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Monday, April 03, 2006 

Breaking News: Delay won't seek re-election

From the Houston Chronicle.
Former House Majority Leader Tom DeLay, a Texan touched by a lobbying scandal that ensnared some of his former top aides and cost the congressman his leadership post, won't seek re-election to Congress, a Republican official said today.

DeLay was expected to disclose the plans Tuesday, said the official, who spoke on the condition of anonymity because DeLay had not publicly disclosed his plans.
[update: 4/5/06]
x-posted on ePluribus Media and on My Left Wing. This version is also edited to reflect current news.

DeLay will leave his seat and Congress by the end of May. Delay has also decided move to Alexandria, VA, because he didn't want to drag the City of Houston and Sugar Land through the mud.

In the center of the Justice Department corruption probe of DeLay's buddy Jack Abramoff, a former aide, Tony C. Rudy, to Tom DeLay pled guilty (Rudy's plea agreement). But April 2nd, Chronicle ran a piece that could be considered a final blow to the Mighty Hammer. The Chronicle reported that Ed Buckham, a former aide turn lobbiest, was paid $770,000 for lobbying work.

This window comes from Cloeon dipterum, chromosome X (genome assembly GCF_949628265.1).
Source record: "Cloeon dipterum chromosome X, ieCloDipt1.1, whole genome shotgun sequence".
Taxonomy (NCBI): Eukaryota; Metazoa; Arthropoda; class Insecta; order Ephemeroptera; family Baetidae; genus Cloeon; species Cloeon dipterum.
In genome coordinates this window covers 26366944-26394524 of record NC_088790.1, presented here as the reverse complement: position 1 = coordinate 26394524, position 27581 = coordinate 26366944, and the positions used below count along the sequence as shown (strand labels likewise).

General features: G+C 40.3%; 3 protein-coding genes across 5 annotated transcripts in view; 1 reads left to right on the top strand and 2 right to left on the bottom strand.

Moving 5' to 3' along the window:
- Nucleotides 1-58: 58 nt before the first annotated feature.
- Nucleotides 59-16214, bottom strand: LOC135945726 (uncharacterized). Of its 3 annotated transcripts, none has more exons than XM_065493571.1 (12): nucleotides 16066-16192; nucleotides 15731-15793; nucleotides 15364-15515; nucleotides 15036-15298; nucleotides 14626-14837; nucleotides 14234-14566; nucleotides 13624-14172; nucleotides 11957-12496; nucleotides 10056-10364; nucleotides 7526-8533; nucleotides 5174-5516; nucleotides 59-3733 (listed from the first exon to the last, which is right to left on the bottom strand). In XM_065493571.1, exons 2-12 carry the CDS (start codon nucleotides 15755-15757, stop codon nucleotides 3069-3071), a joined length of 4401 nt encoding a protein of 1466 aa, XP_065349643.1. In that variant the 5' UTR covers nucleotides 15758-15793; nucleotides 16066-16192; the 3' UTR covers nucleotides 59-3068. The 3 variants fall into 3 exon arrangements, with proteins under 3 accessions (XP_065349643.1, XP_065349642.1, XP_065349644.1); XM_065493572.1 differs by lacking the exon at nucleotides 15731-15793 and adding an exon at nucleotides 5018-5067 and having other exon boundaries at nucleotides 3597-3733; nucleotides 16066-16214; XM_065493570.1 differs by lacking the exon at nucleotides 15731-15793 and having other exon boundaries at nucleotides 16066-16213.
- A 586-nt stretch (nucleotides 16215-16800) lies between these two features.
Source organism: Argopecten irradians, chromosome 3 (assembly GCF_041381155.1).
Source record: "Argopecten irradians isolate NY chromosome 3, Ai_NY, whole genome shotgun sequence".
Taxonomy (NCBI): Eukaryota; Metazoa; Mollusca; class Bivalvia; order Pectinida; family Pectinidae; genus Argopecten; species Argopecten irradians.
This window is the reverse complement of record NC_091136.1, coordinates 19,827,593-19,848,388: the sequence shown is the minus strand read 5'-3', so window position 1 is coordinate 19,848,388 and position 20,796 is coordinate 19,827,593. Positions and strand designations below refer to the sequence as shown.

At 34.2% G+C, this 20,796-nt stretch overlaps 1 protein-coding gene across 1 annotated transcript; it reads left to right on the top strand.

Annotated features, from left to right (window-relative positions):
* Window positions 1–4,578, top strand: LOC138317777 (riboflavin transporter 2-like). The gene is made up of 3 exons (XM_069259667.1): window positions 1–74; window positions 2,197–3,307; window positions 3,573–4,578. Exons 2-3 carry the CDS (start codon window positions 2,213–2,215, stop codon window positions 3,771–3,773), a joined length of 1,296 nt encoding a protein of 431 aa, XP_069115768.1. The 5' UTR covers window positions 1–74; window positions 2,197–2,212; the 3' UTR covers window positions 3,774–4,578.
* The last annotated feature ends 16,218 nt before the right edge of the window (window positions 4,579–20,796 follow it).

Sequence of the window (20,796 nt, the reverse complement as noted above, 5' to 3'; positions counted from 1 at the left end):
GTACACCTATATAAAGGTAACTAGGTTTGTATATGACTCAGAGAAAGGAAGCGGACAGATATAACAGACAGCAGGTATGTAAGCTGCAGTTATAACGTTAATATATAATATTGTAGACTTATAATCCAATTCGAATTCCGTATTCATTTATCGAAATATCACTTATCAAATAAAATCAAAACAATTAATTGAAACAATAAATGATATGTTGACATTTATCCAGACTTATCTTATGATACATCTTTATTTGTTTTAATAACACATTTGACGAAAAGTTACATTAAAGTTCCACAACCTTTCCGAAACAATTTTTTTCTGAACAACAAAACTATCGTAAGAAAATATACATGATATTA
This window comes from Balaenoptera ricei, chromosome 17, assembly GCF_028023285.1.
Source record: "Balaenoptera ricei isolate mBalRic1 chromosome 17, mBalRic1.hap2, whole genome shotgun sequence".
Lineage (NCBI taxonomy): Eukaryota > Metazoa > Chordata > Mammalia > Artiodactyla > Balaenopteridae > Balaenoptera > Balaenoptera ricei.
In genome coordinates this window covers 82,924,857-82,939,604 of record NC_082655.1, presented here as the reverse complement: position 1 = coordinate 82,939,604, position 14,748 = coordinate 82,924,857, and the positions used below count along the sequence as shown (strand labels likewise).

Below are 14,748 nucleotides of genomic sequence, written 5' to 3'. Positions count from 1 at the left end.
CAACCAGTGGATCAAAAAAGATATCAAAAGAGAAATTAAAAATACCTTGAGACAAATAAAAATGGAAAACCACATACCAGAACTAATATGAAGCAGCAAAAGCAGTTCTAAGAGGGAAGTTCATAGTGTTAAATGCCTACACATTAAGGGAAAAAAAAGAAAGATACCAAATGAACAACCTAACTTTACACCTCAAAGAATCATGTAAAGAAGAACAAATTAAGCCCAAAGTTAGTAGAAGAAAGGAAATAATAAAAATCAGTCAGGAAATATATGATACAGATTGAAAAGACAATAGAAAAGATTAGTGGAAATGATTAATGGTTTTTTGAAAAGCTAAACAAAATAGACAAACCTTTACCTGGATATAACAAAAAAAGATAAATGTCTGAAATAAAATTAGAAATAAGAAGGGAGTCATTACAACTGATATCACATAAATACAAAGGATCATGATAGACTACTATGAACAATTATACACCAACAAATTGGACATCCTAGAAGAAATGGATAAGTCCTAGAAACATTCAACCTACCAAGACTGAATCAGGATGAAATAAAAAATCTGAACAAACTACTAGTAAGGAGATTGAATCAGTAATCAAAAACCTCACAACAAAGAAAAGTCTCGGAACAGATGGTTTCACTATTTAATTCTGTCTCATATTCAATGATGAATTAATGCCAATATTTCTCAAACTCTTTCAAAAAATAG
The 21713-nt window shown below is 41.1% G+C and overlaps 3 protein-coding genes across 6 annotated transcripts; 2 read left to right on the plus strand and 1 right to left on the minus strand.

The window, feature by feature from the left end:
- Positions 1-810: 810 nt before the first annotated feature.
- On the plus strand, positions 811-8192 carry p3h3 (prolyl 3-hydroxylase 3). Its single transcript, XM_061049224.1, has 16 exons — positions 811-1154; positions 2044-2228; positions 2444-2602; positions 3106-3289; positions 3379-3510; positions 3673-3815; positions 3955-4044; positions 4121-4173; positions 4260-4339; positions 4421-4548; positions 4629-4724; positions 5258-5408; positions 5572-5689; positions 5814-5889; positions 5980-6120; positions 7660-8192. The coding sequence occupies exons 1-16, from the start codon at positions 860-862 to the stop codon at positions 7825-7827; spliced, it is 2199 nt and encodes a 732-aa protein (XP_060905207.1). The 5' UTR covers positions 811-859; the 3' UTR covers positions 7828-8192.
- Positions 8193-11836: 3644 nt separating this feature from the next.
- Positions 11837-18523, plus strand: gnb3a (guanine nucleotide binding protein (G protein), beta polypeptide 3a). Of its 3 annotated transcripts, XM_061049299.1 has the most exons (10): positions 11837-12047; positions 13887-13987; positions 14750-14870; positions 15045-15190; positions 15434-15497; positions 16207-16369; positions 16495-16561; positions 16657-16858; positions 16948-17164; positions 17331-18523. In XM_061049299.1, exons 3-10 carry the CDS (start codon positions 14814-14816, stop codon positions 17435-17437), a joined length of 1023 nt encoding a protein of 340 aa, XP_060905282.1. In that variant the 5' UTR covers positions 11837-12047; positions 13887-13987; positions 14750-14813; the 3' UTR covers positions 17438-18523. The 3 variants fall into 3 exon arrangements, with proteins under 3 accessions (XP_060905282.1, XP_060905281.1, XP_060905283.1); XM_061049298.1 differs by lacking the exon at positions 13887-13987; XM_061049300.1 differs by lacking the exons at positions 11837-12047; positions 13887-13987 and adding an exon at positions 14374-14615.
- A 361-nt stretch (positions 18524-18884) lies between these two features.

Buckham traded on his close ties to both DeLay and his fundraising organization on at least two occasions to land clients who were trying to get personal time with DeLay.
One of Buckham's client was Questerra Corp. of Charlottesville, Va.

In April 2005, AP wrote that Travis County District Attorney Ronnie Earle dropped the charges against Questerra Corp, which was one of the 8 original companies that were indicted for contributing soft money to DeLay's TRMPAC. Earle and Questerra came up with a plea deal, Earle would drop the charges if Questerra agrees to cooperate with Earle's investigation.

According to the Chronicle:
Questerra was officially launched in November 2001 when Timothy W. Milovich was named its president. Milovich, who lives near Tyler, is a nationally known computer expert who had worked with EDS and Perot Systems and served as a consultant with Informix, Xerox and Stamps.com.

The same month, Milovich donated $7,500 to DeLay's leadership committee, Americans for a Republican Majority. He made the donation one day so he could play golf the next at a DeLay fundraiser in Orlando, Fla.
Another of Buckham's client happens to be linked to former Congressman Duke Cunningham who is now sentenced to 8 years and 4 months incarceration.
From 2002 through last year, Group W Advisers paid Buckham's company $630,000 to seek government contracts and earmarks in defense appropriations bills. Group W was owned by Brent Wilkes of San Diego and his family-owned group of defense contractors: ADCS Inc. and PerfectWave Technologies LLC., a company marketing speech recognition technology to the Department of Defense. Buckham became the lobbyist for Wilkes' interests effective on April 1, 2002.

Within two weeks, Wilkes, his executives and ADCS donated $45,000 to ARMPAC so one of their executives could play golf with DeLay, FEC records show.
Folks it looks like DeLay felt his noose getting tighter by the day.

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